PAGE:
Nothing is as intimidating as mother nature, with her beauty and danger constantly on display. The wilderness is a place of extremes and something that deserves respect and awareness from all hikers and campers. Even the most skilled survivalist may find themselves in a foreign environment where there are unknown factors to contend with. When that happens, shelter and fire are the most important things to focus on.
How to find and make a shelter.
Your shelter placement is vital because you must consider the possible dangers around you. The first thing to work on is getting good shade coverage and protection from the elements. You also want to keep a low profile around wild animals. If you place your shelter too close to a nearby water source or an area that animals frequent, you’ll be close to predators and other potentially dangerous creatures.
Here are some steps to take:
- If you are going to make a shelter, you want to do it without expending too much energy. Your energy levels are critical to your survival, and you want to conserve it as much as possible.
- If you have no tools, take that into account. And something small like a simple folding knife will have its limits. It’s mostly suited to more delicate tasks such as carving or notching the wood you’re using.
- If you are in a forest or a place with wood that is easy to work with, such as pine trees, white pine, or small trees, choose that for building materials. If you have dry or dead trees that are easy to break, that would be best to use for your shelter.
- If possible, build your shelter in an open area.
- After you have found the location, clear it out as much as possible and keep whatever sticks and other material you can find.
You may find a tree that has fallen and landed on the y-shaped branch of a stable tree. That would be a great blank slate for a simple A-frame shelter. It would be different if you were in another type of environment, such as the desert. In the desert, you’d look for rocks or bushes to make a shelter. The most important thing is to use the terrain to your advantage. Depending on the region, finding a cave might be possible, but check inside first for signs that it might be occupied. The last thing you want to do is disturb a bear, snake, or other dangerous creature.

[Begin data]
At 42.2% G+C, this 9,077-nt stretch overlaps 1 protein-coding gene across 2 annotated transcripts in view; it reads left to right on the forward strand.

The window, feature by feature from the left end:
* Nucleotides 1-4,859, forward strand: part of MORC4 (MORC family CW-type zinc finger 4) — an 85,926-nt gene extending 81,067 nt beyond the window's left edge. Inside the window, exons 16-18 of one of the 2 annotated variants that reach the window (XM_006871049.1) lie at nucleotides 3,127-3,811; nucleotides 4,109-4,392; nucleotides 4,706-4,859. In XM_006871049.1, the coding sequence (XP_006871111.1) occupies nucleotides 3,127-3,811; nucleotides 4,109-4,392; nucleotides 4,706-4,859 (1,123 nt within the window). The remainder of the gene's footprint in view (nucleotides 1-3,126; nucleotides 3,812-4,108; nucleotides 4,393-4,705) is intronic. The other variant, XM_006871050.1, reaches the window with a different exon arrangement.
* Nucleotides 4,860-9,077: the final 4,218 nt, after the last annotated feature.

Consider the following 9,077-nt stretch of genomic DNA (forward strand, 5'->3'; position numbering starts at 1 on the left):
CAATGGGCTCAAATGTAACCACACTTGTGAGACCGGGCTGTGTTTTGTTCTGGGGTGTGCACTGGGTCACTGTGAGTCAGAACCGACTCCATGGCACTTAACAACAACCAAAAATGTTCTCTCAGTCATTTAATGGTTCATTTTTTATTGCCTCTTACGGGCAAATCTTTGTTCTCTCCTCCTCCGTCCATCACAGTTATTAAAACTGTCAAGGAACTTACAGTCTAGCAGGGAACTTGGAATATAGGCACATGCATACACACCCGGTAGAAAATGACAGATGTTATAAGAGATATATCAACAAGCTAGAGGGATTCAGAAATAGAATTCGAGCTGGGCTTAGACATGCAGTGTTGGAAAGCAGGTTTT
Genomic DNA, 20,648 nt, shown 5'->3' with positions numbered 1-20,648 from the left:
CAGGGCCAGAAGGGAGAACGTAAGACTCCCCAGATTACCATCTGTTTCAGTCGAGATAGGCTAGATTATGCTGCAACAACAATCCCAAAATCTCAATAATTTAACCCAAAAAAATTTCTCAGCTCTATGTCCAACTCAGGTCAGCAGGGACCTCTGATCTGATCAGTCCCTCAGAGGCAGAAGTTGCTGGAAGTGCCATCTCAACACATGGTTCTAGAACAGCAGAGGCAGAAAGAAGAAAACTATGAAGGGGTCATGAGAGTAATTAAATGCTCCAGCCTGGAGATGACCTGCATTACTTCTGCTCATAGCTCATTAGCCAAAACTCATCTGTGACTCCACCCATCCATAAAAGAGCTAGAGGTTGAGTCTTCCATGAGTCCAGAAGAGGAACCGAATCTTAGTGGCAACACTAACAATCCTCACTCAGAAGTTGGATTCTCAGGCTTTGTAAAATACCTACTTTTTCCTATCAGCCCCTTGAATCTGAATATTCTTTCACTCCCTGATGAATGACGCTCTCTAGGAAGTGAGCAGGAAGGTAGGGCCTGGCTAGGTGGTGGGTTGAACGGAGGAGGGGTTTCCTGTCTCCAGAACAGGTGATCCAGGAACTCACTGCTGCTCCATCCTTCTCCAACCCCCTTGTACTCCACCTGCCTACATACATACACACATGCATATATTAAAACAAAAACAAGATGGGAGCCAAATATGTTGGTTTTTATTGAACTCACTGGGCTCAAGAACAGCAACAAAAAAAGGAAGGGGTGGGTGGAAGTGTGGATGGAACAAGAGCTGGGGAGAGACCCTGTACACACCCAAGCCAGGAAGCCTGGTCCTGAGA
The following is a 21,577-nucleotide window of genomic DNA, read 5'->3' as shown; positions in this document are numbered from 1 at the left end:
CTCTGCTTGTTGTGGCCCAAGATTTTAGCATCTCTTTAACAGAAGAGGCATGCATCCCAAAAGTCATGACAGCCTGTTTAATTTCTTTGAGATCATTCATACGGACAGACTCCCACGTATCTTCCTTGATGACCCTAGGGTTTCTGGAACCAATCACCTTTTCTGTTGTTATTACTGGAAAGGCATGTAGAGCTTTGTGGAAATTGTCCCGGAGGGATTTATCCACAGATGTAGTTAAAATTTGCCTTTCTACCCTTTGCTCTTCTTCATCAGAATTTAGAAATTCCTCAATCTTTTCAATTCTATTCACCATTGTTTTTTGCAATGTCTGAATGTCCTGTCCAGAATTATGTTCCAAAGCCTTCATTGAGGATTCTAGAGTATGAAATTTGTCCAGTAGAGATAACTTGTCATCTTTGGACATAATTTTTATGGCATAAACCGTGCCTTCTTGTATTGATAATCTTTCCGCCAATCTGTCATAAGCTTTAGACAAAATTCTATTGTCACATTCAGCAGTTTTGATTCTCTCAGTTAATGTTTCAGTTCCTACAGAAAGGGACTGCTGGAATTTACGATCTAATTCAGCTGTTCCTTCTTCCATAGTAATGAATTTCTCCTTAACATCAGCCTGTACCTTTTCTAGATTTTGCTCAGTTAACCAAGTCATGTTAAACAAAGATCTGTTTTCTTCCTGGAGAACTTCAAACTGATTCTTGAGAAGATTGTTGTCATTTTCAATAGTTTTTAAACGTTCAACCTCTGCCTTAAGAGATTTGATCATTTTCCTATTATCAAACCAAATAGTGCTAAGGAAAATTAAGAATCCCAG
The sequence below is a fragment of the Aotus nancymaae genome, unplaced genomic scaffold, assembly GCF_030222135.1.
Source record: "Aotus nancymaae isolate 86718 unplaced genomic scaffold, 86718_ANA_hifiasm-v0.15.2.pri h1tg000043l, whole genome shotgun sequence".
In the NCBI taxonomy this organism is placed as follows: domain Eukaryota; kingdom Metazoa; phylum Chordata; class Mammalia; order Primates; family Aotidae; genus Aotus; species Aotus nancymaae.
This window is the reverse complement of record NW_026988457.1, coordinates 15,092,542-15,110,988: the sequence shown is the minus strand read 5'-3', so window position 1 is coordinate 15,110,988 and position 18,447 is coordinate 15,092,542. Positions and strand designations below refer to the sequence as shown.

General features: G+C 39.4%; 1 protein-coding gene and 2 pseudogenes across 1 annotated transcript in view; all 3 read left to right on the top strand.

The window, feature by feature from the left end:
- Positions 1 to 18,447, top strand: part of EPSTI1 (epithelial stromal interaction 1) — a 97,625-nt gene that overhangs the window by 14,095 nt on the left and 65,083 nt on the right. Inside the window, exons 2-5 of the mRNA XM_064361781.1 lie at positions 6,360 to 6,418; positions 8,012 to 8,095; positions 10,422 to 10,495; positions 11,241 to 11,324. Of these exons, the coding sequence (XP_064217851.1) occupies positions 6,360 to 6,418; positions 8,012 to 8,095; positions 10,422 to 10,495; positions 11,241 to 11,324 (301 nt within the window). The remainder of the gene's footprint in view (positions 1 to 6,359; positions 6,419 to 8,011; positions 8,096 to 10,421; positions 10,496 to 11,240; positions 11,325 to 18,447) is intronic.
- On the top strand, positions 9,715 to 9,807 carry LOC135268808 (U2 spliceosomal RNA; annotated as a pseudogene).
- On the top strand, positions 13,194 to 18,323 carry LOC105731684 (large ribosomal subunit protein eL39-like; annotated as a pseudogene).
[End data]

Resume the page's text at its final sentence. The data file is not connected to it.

How To signal For Help And Make a Fire.
Fire is an incredible resource and increases your chances of survival. Creating friction is the key to starting a fire with little to no tools. You can also create a fire plow, which uses friction similar to a fire drill.
A fire drill is a good option. Using a fire drill is an incredible option for creating embers, although it takes a lot of time to master. Use a flat piece of wood similar to a plank and find a sturdy round stick. Start by placing the palms of your hands on each side of the rounded stick and spin from side to side until smoke starts billowing or embers become visible. Be sure to do the drilling on the edge of the plank if possible. Use the embers to set fire to your tinder.
A Fire plow uses a scraping motion to create friction, but the principle is the same. Using a round stick with a rounded enough edge to scrape with is essential. Take a flat board and create a groove. Using a stick with a rounded point, scrape along the groove with your kindling bundled at the end. Keep a steady pace, going faster and faster until embers form to set your fuel alight.
Conclusion & Other Thoughts
Do not underestimate the value of practicing these skills, finding suitable environments, and knowing how to use the environment to your advantage. Survival isn’t always about just doing and hoping it works out; you need to build up the mindset for survival. Think about how confident you would be if you, at this moment, had to figure out how to survive with nothing but what is on your person. Experience will significantly increase your chances of survival should you find yourself in a jam.
Another thing to remember is to have an emergency kit at hand. What most people call a bug-out bag. This pack will contain everything you need for short-term survival in the event of an emergency. Or, if you plan on braving the wilderness through a hiking or camping trip, make sure you are adequately equipped and prepared. Never wander off alone, stay in known, safe areas, and always let someone know where you are going. Above all, stay alert, stay alive, and use your head.
Be a survivor.
This blog post was written by Baileigh Higgins, author of numerous apocalyptic works. You can check out her books on her website or on Amazon at: